FIFA’s head of compliance went public with changes that he says the embattled soccer governing body needs to restore its credibility after U.S. authorities accused current and former senior officials of “rampant” corruption.
Domenico Scala, the independent chairman of FIFA’s audit and compliance body, decided to go public with the document, which has been shared with the organization’s board, to ensure greater transparency in a process that will define its future.
Publication of the eight proposals, which included splitting the functions of the 25-member executive committee and term limits for senior officials, puts pressure on a separate reform committee announced by outgoing president Sepp Blatter to come up with substantive changes. Blatter announced he would quit after 17 years in the top job just four days after winning a fifth term in office as pressure mounted following the arrests of seven FIFA officials, including two vice presidents.
“It serves the purpose of being very transparent on what the issues are and what the remedies are,” Scala said Thursday in an interview after he talked to representatives of FIFA’s sponsors and media. “Only if we are transparent about that we can assess the reform process and we can build credibility back.”
Scala also suggested centralized integrity checks, pay disclosure and revised World Cup bidding rules. The top committee would be elected by all of FIFA’s 209 members and regional bodies would have more oversight.
“Term limits are probably the most important one,” Scala said. “A number of issues have a root cause that people have stayed too long in one position. When you put a term limit in the document, it has a significant effect over time. It cuts relations that develop over time.”
While Scala’s proposals express in detail what the former health-care executive thinks needs to be done following unprecedented crisis at the 111-year-old organization there has been scant detail from the reform committee. That group is dominated by officials from FIFA’s six confederations, including members of the executive committee, which for decades has been at the center of allegations that have damaged FIFA’s reputation.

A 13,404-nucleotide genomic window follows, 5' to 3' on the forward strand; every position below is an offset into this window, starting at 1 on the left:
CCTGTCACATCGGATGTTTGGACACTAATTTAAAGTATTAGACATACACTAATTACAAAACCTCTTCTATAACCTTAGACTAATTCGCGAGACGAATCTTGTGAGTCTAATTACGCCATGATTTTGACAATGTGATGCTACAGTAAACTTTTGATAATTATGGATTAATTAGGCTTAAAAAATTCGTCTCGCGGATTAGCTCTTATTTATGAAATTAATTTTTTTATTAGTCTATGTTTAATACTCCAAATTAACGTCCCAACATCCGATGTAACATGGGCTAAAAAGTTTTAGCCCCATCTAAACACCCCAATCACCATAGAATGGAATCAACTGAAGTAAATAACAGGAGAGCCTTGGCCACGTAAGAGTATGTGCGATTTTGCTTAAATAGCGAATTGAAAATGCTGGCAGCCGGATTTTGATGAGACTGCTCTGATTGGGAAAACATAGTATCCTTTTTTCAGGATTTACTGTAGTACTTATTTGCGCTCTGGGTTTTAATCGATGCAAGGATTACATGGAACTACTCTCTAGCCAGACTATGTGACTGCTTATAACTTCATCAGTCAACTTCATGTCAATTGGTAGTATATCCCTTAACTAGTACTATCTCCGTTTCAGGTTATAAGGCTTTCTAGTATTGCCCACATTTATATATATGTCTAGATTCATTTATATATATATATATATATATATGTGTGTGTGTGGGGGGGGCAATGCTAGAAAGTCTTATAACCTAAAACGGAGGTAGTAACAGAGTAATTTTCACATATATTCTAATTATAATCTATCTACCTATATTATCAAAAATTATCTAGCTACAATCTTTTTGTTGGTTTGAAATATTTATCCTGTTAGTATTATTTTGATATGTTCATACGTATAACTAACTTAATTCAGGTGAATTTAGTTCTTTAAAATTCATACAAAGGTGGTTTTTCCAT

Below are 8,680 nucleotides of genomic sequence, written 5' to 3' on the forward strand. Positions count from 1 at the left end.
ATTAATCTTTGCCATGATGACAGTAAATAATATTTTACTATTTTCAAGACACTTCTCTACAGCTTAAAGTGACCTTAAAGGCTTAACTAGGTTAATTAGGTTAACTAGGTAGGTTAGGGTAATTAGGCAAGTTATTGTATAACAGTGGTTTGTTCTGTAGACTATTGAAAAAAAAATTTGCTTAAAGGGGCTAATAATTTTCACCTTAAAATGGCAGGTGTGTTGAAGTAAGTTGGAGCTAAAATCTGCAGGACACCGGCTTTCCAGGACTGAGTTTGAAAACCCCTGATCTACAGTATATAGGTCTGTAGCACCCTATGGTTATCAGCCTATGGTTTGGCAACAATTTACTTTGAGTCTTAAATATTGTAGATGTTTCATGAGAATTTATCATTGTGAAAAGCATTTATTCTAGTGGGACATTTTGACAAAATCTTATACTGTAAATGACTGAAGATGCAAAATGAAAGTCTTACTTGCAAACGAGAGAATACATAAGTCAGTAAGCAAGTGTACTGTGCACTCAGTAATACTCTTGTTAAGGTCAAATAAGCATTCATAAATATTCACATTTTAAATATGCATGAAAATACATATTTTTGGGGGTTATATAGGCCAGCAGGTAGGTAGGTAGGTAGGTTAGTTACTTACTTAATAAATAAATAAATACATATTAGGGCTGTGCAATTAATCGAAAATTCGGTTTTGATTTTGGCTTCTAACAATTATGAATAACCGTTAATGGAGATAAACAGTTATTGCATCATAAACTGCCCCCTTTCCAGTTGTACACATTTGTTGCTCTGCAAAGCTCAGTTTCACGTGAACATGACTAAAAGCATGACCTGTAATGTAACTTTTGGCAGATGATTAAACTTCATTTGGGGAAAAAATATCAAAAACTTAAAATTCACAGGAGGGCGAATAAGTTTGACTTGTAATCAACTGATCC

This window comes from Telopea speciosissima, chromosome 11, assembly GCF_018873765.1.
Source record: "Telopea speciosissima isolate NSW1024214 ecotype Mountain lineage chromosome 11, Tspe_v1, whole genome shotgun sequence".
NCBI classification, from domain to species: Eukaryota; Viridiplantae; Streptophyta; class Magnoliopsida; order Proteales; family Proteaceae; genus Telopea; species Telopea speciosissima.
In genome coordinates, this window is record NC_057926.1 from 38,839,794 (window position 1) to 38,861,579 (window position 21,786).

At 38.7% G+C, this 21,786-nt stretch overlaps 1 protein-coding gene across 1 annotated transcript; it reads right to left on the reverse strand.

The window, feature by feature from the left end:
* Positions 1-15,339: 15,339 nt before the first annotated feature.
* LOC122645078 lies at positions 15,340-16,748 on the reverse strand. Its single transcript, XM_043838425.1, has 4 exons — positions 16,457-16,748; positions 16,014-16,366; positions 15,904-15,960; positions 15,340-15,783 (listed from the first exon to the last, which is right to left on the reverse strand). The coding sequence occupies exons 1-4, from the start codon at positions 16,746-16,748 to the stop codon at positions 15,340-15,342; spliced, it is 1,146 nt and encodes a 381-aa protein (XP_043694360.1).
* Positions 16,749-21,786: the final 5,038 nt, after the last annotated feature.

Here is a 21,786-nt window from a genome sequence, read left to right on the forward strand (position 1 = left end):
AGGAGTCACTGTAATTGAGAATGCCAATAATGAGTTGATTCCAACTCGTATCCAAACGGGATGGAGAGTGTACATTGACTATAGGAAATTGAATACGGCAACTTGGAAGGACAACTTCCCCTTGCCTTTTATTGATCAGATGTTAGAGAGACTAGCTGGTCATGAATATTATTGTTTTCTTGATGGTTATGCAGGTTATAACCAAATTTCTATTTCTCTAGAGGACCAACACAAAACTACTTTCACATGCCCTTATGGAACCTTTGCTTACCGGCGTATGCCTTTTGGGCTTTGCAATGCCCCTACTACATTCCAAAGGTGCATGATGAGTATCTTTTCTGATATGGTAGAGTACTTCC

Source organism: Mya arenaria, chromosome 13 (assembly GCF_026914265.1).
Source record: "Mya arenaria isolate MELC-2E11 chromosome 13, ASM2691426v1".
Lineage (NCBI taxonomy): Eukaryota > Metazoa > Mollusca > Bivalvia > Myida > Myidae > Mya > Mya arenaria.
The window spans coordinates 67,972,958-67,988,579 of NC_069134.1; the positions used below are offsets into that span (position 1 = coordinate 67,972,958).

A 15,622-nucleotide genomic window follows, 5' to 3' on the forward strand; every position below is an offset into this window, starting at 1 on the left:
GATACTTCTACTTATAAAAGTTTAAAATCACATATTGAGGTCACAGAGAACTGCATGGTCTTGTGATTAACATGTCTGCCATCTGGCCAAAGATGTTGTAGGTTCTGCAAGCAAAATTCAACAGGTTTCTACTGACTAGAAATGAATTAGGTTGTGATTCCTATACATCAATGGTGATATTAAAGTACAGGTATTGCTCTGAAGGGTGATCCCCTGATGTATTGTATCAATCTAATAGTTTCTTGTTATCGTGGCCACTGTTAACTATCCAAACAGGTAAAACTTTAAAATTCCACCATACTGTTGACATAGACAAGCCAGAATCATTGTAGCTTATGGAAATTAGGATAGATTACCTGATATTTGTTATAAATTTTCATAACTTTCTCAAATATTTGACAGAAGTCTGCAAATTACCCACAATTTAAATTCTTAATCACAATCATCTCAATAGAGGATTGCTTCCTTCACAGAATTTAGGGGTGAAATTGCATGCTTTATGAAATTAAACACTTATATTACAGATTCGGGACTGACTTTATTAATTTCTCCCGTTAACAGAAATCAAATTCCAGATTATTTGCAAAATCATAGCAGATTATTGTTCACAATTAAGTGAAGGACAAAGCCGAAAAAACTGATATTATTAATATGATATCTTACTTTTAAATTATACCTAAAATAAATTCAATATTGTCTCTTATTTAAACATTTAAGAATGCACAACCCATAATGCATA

Scala proposes curtailing the executive board’s power, including splitting the group into a supervisory board and management board, a common practice in the corporate world. He also said members of the executive should give up other roles they have in order to free themselves from conflicts of interest. In his report, Scala suggested FIFA take legal action against “former executive committee members in order to claim damages for losses incurred.”
Later this year, FIFA’s top committee will decide which proposals to take forward for a vote at an emergency congress on Feb. 26. Blatter’s replacement will be selected on the same day. Further reforms are likely to be voted on at its ordinary congress in May.
“What we have heard so far is a lot of empty words,” Scala said of the election hopefuls, who include European soccer head Michel Platini and Prince Ali bin al-Hussein, the Jordanian royal who challenged Blatter in the last election. Korean billionaire Chung Mong-Joon is also standing.
“There’s nothing wrong with words like better governance, more democracy and more transparency but it doesn’t say anything,” Scala said. “I’ve tried to avoid empty words in my report.”
Prince Ali, who announced his candidacy Wednesday, told an audience in London that “only a new face, a new style and a new leader” can bring the change FIFA needs.